the fuel pump for the Aux Fuel tank.
Ray installed the Predator II to his 2004 Honda Goldwing. Here are the instructions written by him for the installation
Figure 9: This picture is to show you how I wired the Predator 2 and ran the wires down behind the passenger seat.
Figure 10: This picture shows a close up of the white wire that changes the sequences of the pattern you want the Predator 2 to flash. There are many ways you can change the pattern by using a second switch directly to ground, but this is the very simplest way I can do it. You will see in other photos how I can pull that snap fitting apart and touch it to the trunk rack, which is grounded, and change the flashing pattern. No switches, no more extra wiring & etc. Doesn't get any simpler then that.
Figure 11: This picture shows how I tuck that red snap fitting down behind the passenger seat and then when I want to change the pattern of the flashing, I pull the snap fitting apart and touch the male end to the rack and that shorts out the light and changes to flashing patterns.
Figure 12: Here in the above picture the white wire is pulled out from behind the passenger seat with the female snap fitting still in place.
Figure 13: In the above picture the female snap fitting has been removed and now all you have to do, with the Predator turned on, is to touch the trunk rack with the male end to change the pattern of the flashing. When you get the pattern you like best, put the female snap back on the male snap and stuff it down behind the passenger seat again. No fuss, no muse.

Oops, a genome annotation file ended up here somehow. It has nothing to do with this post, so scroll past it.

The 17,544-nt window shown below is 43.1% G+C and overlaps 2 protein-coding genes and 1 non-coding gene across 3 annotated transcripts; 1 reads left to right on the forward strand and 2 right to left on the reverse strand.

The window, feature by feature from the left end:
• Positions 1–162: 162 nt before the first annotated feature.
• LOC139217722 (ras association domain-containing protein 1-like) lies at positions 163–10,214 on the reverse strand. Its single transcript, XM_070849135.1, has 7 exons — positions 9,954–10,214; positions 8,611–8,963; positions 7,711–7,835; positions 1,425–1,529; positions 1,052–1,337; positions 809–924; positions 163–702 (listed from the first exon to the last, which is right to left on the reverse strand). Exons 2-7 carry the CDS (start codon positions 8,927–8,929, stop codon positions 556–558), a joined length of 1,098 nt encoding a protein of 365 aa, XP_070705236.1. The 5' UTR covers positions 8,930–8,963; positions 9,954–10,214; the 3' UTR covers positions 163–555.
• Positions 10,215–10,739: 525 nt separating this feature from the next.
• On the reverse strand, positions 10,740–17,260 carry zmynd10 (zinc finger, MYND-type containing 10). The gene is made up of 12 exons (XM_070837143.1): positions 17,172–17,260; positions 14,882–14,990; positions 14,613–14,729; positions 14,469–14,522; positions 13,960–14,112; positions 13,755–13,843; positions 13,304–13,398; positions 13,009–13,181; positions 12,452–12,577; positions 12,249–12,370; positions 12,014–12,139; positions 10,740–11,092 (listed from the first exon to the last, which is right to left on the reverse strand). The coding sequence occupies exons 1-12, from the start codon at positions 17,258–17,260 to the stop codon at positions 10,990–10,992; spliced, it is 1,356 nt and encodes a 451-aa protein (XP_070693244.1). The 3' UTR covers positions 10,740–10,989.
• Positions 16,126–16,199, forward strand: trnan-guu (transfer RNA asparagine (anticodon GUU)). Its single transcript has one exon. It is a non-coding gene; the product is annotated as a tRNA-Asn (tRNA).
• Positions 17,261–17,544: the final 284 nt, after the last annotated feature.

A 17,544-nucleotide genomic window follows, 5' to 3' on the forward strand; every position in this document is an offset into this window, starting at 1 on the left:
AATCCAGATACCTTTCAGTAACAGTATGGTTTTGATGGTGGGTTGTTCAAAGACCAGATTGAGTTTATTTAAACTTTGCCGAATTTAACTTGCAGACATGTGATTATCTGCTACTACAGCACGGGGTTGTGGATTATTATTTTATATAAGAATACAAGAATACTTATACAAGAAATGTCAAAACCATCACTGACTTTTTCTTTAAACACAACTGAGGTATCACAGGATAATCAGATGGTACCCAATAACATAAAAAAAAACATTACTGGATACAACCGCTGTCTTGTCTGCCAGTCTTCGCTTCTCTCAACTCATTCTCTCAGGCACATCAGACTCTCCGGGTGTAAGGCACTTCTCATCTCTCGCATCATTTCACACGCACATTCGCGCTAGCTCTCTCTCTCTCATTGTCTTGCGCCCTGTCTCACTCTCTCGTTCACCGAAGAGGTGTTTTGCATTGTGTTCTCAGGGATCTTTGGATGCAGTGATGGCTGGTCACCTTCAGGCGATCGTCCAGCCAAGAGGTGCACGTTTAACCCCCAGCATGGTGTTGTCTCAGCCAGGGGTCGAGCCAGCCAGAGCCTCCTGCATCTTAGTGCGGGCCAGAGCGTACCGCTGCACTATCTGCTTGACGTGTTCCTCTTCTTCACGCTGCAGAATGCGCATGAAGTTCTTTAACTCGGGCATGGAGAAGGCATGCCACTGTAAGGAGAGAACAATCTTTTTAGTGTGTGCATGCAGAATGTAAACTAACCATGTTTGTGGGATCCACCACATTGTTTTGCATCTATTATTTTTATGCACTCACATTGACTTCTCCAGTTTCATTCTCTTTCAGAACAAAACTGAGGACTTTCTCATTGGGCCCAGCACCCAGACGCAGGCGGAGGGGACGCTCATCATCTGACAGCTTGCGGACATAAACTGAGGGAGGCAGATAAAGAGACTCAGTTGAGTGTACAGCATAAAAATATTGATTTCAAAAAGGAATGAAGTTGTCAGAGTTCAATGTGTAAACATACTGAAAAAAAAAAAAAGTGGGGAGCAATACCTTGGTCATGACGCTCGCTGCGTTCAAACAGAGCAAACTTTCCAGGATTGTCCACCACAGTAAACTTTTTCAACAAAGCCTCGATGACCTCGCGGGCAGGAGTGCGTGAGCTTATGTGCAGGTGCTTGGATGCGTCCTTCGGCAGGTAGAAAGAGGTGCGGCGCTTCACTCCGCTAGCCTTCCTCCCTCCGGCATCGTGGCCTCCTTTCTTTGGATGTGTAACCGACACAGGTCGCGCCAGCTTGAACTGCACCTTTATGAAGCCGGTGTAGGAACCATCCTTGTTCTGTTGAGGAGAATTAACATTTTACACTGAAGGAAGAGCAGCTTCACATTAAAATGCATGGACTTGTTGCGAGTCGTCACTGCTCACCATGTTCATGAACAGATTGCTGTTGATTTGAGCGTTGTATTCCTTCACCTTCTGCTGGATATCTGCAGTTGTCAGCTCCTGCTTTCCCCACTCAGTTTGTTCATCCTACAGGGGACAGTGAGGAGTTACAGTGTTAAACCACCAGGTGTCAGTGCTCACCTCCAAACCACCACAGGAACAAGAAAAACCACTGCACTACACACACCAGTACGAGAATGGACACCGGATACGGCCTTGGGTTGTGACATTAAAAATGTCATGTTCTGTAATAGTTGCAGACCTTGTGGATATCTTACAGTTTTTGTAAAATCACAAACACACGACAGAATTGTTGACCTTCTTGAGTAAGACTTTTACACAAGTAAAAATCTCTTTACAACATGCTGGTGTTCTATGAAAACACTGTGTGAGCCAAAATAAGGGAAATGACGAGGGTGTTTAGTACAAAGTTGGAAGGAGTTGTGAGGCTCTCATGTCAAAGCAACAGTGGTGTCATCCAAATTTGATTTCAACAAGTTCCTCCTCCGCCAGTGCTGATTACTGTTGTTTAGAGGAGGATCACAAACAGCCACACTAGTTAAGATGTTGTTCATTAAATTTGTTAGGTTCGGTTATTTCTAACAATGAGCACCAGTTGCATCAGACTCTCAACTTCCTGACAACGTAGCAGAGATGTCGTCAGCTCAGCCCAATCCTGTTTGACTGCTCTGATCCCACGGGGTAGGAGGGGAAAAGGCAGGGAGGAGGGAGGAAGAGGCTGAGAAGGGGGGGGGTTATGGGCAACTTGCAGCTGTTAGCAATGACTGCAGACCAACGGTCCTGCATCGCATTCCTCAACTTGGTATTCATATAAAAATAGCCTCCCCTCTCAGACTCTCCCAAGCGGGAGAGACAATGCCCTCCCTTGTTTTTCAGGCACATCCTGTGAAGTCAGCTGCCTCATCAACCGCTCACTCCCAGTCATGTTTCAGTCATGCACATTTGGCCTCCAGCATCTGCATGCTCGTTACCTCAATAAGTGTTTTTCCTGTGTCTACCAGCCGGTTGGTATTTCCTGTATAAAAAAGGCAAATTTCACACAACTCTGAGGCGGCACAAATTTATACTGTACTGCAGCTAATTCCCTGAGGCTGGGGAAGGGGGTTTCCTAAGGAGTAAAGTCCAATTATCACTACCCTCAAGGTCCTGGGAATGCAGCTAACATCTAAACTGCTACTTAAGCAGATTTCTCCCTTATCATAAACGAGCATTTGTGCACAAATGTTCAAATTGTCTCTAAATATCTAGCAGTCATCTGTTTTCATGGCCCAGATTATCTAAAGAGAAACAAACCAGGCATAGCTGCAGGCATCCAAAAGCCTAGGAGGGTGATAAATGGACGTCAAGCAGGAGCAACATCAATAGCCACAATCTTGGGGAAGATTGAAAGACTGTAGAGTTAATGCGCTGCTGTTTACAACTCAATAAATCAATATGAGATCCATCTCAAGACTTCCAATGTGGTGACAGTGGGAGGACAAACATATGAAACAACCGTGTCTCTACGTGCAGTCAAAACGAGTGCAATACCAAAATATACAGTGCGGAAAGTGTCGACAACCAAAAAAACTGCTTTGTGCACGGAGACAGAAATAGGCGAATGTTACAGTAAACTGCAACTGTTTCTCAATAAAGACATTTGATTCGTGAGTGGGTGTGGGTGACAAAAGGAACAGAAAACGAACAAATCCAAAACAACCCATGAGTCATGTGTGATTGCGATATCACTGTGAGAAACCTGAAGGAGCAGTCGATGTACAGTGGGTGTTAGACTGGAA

Figure 14: In this picture you can see that the 2 long bolts are in place and the 2 shorter bolts have not yet been put installed. Because you can not get to those longer bolts once you level the bracket. Tighten the longer bolts up pretty tight, then start the shorter bolts, but do not tighten them, just snug them up a little so that you can still turn the bracket on the rack. See next picture for what to do next.
Figure 15: In this picture above you can see that you can now take an allan wretch and tighten up the smaller bolts and level the bracket at the same time. You can also see how the longer bolts stick up through the bracket before installing the flat piece of strap aluminum that holds the Predator 2 in place.
Figure 16: Once you have the antenna bracket level you can them put the piece of aluminum strap on the 2 long bolts. Those 2 holes are off set to the back of the strap aluminum so that the wider part faces to the rear of the motorcycle. You will notice that one of the holes in the aluminum strap is elongated so that you can square up the aluminum strap metal up to the bracket before tightening it down. Also the 2 bolts that will actually hold the Predator 2 down are in place but still up enough to let the bracket for the Predator 2 to slide under the heads of the bolts.
Figure 17: Above: Here the Predator 2 is in place and the bolts that hold it in place are tightened down and the nuts on the bottom of the aluminum strap are tightened up to lock those bolts so they can not come loose. These pictures & instructions should just about do it for mounting the Predator 2. More help is available if needed.
|Page: [ 40-40.WarningLights]||Reviewed: 08 Apr 2014 12:15|